Murphy's Slaw




My BFF Annie Jensen and I seized the moment, relaxing on the patio of her inn with fruity summer drinks. One of those long, hot August days in Elkview, Alaska was before us. We reveled in the six a.m. sunlight that would persist for nearly twenty hours. Even better, sharing stories about our cats.

Benny, an orange tabby, was the hero of my stories. I imagined him curled up on the top level of his plush cat condo in my home, a short drive away. Yulie was Annie’s main character, a flame-point Siamese, now perched in front of a window, eyeing us from inside the air-conditioned comfort of the inn’s lobby. More likely, he was eyeing the red squirrel just out of reach on a tree branch close to the grand main building Annie’s family had left her.

Annie and I had just waved goodbye to the tail end of two blue and gold “See Alaska” tour buses. Theirs was an ambitious tour, starting in Anchorage and making its way through Elkview, and north to Fairbanks to see the northern lights. If the rest of the trip went well, the timing would be just right for the tourists to enjoy a view of the amazing green sweep of the aurora borealis. Our waves and smiles had been accompanied by big sighs of relief as the two twenty-four-passenger buses pulled out of the inn’s driveway. The lively and generous passengers had added significantly to the coffers of Annie’s Inn and my Bear Claw Diner, but the work had taken its toll on us and our respective staffs.

I was lucky that many of my staff had been hired by the diner’s previous owner, my mom, Evelyn Cooke, who’d passed both the diner and her precious cat on to me.

“It’s great that our little town of Elkview is a stop on so many tours,” Annie said. “My cabins have been pretty much at capacity all summer. Thanks for making the Bear Claw the perfect dining spot.”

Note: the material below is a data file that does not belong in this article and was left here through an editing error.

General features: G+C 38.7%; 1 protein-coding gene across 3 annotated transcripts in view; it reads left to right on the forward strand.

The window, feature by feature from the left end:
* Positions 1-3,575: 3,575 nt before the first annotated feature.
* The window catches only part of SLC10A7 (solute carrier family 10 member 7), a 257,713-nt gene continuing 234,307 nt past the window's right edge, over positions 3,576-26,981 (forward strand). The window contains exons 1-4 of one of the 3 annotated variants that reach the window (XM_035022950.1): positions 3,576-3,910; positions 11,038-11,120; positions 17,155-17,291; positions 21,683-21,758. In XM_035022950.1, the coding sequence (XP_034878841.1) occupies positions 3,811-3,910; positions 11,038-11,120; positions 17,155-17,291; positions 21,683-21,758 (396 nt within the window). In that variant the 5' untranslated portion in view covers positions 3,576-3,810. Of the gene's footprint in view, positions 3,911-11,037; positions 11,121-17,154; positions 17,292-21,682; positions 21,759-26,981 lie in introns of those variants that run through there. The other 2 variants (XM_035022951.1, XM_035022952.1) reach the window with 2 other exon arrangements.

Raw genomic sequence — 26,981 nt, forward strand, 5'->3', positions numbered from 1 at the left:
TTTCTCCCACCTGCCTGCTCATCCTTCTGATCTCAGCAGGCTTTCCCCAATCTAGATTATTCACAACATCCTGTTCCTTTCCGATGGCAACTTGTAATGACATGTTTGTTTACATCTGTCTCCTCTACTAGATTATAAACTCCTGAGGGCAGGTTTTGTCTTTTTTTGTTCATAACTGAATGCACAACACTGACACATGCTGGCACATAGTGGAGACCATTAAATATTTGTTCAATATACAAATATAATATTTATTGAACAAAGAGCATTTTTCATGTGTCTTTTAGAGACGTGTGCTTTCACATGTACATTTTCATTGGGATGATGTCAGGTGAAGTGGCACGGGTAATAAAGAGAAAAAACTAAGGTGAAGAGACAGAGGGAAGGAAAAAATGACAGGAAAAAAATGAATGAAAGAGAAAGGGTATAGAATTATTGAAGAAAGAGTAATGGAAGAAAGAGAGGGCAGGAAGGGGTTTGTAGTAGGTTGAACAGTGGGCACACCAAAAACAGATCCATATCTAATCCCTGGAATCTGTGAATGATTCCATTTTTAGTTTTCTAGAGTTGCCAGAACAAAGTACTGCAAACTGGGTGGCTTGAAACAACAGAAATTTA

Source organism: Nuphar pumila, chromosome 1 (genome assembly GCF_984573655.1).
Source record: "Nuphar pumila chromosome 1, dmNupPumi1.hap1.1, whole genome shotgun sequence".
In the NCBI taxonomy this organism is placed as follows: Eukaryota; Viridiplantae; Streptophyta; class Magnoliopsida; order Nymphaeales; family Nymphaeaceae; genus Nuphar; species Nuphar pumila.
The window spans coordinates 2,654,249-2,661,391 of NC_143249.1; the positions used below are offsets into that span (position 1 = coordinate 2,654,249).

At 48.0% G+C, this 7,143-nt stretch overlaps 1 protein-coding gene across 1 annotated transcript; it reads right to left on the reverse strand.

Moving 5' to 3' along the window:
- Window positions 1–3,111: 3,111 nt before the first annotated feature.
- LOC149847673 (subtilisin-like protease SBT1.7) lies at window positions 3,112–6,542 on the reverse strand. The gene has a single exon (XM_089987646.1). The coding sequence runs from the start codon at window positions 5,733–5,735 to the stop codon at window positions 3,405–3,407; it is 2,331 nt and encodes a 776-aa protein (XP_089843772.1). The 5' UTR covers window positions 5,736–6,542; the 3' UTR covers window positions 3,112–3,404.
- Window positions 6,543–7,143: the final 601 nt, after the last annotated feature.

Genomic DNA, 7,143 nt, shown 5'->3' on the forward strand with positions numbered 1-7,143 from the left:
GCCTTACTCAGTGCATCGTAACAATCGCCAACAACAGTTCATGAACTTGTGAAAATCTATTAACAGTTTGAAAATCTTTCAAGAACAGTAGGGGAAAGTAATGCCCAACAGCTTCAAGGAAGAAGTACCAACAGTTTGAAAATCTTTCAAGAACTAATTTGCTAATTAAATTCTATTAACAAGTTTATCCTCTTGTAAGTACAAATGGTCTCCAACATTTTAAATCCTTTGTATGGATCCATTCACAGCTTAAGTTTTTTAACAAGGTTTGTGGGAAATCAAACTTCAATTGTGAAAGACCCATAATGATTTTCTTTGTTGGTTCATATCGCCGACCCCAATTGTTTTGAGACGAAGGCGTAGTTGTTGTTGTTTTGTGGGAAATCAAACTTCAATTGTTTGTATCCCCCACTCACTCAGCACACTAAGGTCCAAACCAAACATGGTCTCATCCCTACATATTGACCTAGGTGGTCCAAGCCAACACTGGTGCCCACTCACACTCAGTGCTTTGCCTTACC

I nodded, indicating how pleased I was that my diner was the go-to place for meals for Annie’s tourists.

“I agree. It’s been a boon to be on the tour schedule. But also great that we have a break before the next buses,” I added. “My suppliers could barely keep up. I had to request double orders for everything from almonds for the bear claws to cabbage for the coleslaw.”

“They loved your slaw,” Annie said. “I wouldn’t have thought it could be so good without mayo.”

“And your new afghans on the beds were a huge hit. It’s great that you’ve taken up knitting again.”

She smiled. “So what if I used size fifteen needles,” said the returning knitter.

A passerby could always count on overhearing these post-tour reviews, where Annie and I complimented each other on our work. Somebody had to do it. We’d practiced this supportive banter all through school, and even though we went to different colleges in the lower forty-eight, we maintained the tradition across the miles and picked it up again when we’d both made our way back to our hometown.

This week our guests had arrived in Alaska in time to enjoy two days at the State Fair, about an hour and half south of where Annie and I sat chatting. By the time they’d arrived in Elkview, they’d accumulated enough souvenirs to take up an extra seat each on their bus. We were treated to displays of hoodies, T-shirts, baby bibs, tumblers, even flash drives with multicolored moose or bear visages.

“I have a good one, Charlotte,” Annie said, getting back to our cat stories and using my full name to emphasize the seriousness of the joke, if that could be a thing. “It’s not exactly a joke, but a kind of a saying that I saw on Twitter.”

“I’m ready.”

“I mean, it doesn’t have a punch line or anything, but it’s hilarious.”

As usual, it would be a while before Annie got to the point. Especially when she thought something was hilarious.

“Okay, here I go,” she said, and cleared her throat. “If the world was flat, cats would have knocked everything off it by now.”

She followed the meme with an over-the-top laugh. I granted Annie the pleasure of a reasonably loud guffaw myself, and admitted it was a line worthy to be shared with my mom the next time we FaceTimed.

We sat quietly for a while, the only sounds being that of a finch in a nearby tree and the corresponding scratching from Yulie who apparently had dreams of making contact.